Obese individuals often have evident behavioral and eating habits that are thought to exacerbate their condition, such as eating large portions of unhealthy foods, and consciously not exercising. A recent innovative Cornell University study, conducted on individuals eating at Chinese buffets, indicates that obese people have numerous subconscious tendencies that also contribute to their dangerous condition.
Obesity is a growing worldwide concern, and has taken on epidemic proportions in the United States. Nearly one quarter of American adults are considered to be clinically obese, while over 60% are overweight. Numerous causes, such as poor diet, lack of exercise, socioeconomic status, race and genetics, have been established in connection to the condition, though it is thought to be largely preventable. Obesity has also been closely linked to life-threatening diseases such as diabetes and cardiovascular disease. While the above causes of obesity are well-established, little is understood in the way of subtle behaviours that propagate or worsen the condition.
Researchers monitored 213 individuals eating at 11 different Chinese buffets, some being obese, and some of “normal” weight. None of the participants were of Asian decent, in an effort to limit any confusion caused by external factors that would change eating habits of the participants (perhaps Asians would eat more ethnic Asian food than other types of food, presumably). The observations of these eating sessions were very interesting.
The researchers observed that obese individuals sat an average of 16 feet closer to the buffet than non-obese diners. 42% of obese individuals sat facing the buffet, opposed to 27% of non-obese participants. 38% of normal weight people chose booth seating, while 16% of obese individuals chose a booth over a table. 9% of obese individuals used chopsticks, while 24% of people of normal weight used the potentially more difficult eating tool. And 67% of obese individuals immediately served themselves from the buffet (without browsing), as opposed to 29% of normal weight individuals.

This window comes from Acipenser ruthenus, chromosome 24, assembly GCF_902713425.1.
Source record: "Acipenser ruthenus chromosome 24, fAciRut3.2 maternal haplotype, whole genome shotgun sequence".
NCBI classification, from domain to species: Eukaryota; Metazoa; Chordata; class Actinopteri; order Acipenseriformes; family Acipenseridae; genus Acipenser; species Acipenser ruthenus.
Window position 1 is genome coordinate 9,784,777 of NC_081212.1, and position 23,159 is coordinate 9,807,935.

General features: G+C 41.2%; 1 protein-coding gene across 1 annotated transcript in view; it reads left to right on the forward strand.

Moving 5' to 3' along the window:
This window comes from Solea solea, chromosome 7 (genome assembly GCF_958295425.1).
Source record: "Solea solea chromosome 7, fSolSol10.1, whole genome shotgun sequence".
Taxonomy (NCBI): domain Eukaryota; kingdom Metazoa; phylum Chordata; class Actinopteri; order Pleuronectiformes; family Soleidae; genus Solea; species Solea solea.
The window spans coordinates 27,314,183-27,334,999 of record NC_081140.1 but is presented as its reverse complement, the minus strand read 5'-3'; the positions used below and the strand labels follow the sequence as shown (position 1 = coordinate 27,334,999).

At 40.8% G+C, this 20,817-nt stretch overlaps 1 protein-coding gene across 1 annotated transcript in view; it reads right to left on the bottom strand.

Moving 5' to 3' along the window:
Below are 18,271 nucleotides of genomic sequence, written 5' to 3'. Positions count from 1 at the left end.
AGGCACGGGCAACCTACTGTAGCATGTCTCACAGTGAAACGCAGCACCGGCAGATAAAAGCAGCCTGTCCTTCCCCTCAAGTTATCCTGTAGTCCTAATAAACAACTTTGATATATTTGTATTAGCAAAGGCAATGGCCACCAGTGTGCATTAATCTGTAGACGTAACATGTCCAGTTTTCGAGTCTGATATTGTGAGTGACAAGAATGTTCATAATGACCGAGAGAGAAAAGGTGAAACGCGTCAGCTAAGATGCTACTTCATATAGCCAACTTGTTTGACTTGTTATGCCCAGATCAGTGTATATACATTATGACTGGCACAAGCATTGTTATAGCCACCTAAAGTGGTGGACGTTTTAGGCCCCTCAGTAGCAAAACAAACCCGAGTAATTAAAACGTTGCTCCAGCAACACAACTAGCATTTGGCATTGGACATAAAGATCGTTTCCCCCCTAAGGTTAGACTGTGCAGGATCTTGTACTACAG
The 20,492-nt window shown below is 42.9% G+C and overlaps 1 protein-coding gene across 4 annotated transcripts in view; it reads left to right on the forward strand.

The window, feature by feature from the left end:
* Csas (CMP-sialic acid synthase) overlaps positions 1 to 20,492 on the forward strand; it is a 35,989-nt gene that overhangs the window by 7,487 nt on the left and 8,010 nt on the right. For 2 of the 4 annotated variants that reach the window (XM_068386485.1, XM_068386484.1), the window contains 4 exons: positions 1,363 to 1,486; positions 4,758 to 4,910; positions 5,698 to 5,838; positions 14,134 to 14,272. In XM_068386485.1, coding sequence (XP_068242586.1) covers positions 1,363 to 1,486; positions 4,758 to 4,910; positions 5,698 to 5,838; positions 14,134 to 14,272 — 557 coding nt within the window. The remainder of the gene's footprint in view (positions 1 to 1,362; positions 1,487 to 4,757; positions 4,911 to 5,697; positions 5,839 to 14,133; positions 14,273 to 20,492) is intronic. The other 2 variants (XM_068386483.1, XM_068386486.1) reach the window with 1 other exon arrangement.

There were no external stimuli, besides the food, to motivate each diner to behave one way or another. “What’s crazy is that these people are generally unaware of what they’re doing – they’re unaware of sitting closer, facing the food, chewing less, and so on,” says lead author Dr. Brian Wanink. So it’s fascinating that so many obese people, who are likely so at least partially due to overeating, subconsciously adhere to these tendencies. “These seemingly subtle differences in behavior and environment may cause people to overeat without even realizing it,” says Dr. Wanink. This study might help enforce that directed and conscious efforts must be made to avoid and reverse the trends of obesity.
Source: Defeat Diabetes Foundation: Wanink, Brian. Smith, Laura. Obesity news release. October 2008.